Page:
ХЕЙРЕМАНС АЛИНА МИХАЭЛОВНА (Национальный исследовательский университет «Высшая школа экономики», Российская Федерация). Изображение пословиц во фламандском маргинальном искусстве XIII–XV веков
ALINA HEIREMANS (The National Research University Higher School of Economics, Russian Federation). Representation of Proverbs in Flemish Marginal Art of the 13th–15th Centuries
In my current research, I attempt to draw a link between marginal imagery found in Flemish illuminated manuscripts and medieval Flemish and French proverbs, proving that marginalia and folklore have many points of intersection.
A common motif, found in the margins of Flemish manuscripts, shows a man and a woman (or two women) fighting for the britches and most likely refers to the proverb “Whoever wins the britches gets the man”. The proverb is closely related to two 13th-century fabliaux, the “Fabliaux d’Estourmi” and the “Fabliau de Sire Hains et de Dame Aniense”; central to all of these is a competition between wife and husband for the man’s britches, which will verify mastery of the household. Many of the marginal images are associated with nudity and, more specifically, with the lower stratum of the body. A common inhabitant of the marginal realm is a nude, or a half-nude man pointing to his buttocks or often plugging his arse with a finger, which might allude to the saying “Plug your arse and you can’t shit” (“A resoun pert le chïer qe soun cul estope”) or could otherwise be the gesture of “mooning”, that is, exposing the buttocks at someone, itself being a sign of defiance or insult. Many images would refer to the sayings “It’s as true as the fact that an arse can sing” (“Il est vrai tout ainsi comme le cul chante”) and “He makes a thunder out of a fart” (“Hij maakt van een scheet een donderslag”), celebrating the “musical gift” of the arse. The musical butt is frequently encountered in the margins of Flemish manuscripts, and a bagpipe or trumpet appears to be its favourite instrument, as farting would often be compared to trumping in many sayings. A Flemish expression “He shits on the whole world” (“Hij beschijt de geheele wereld”), which became best known through Brueghel’s painting “Netherlandish proverbs”, is reflected in a marginal image of a man, defecating on a globe, is found in the 15th-century book of hours of Roland de Wedergate (MS 158). A Flemish saying “He shits eggs without shells” (“Hij schijt eieren zonder schalen”) might have inspired the recurring image of a man, sitting on the nest full of eggs.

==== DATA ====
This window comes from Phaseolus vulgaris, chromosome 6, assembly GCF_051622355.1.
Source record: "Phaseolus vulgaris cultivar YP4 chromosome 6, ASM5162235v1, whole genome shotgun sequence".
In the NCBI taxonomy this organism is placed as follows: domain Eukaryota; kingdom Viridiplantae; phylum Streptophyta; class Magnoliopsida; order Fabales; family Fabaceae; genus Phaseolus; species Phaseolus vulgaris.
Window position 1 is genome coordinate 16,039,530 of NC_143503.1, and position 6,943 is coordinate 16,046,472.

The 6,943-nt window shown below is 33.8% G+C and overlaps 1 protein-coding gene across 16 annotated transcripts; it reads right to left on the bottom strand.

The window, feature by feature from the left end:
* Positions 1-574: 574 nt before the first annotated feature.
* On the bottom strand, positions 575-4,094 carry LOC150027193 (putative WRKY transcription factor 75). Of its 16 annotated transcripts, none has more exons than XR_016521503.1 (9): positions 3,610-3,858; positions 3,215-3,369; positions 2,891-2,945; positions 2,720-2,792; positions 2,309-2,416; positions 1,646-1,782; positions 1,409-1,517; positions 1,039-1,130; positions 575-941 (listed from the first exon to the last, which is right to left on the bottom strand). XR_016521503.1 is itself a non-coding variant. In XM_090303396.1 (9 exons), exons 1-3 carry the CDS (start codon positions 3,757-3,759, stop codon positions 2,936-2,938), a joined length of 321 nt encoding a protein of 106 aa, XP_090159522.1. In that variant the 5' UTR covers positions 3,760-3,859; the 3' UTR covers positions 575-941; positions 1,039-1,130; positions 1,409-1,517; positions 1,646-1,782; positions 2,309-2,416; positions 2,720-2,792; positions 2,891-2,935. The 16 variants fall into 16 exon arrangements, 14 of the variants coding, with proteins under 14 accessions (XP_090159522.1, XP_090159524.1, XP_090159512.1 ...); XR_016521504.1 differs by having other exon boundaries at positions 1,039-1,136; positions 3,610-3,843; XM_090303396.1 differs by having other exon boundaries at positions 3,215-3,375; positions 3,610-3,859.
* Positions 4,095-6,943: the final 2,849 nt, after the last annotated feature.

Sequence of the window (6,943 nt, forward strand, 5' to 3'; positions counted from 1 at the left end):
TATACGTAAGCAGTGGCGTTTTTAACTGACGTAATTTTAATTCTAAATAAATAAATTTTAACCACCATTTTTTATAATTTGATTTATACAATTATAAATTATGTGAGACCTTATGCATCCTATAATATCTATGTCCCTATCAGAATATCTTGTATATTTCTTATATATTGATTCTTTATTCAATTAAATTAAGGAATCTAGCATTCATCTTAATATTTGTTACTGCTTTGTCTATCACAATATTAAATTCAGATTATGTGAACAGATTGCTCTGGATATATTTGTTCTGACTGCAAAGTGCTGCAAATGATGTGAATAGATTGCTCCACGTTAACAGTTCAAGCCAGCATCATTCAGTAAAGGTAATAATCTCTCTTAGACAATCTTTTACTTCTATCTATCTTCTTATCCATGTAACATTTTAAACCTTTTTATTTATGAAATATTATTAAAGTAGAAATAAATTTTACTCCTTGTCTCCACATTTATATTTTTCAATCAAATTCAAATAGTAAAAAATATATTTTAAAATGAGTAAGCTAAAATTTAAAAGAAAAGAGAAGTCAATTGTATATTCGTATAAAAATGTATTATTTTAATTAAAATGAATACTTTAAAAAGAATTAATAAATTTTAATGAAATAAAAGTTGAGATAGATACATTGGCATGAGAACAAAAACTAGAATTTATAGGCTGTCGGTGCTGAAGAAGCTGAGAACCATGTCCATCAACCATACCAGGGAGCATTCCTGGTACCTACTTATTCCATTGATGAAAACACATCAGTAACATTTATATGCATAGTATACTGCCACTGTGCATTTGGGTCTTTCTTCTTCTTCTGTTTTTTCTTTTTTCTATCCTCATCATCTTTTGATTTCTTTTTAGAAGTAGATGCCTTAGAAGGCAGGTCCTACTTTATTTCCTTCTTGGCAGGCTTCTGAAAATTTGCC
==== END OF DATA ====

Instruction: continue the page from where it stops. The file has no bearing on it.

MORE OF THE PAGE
The manuscripts mainly used in the study are the 13th century “Arthurian Romance” (Beinecke Rare Book Library, MS 229) and “Speculum doctrinale” (Openbare Bibliotheek, MS 251), the lavishly decorated “Romance of Alexander” (Bodleian Library, MS Bodl. 264) and “Les Voeux du Paon” (Pierpont Morgan Library, MS Glazier 24), both completed in the 14th century, the 15th century “Hours of Mary of Burgundy” (Österreichische Nationalbibliothek, Cod. 1857), “Hours of Joanna the Mad” (British Library, MS Add. 18852) and the book of hours of Roland de Wedergate (Médiathèque municipale Jean Lévy, MS 158).
Мarginalia, folklore, proverbs, Flanders
Маргиналии, фольклор, пословицы, Фландрия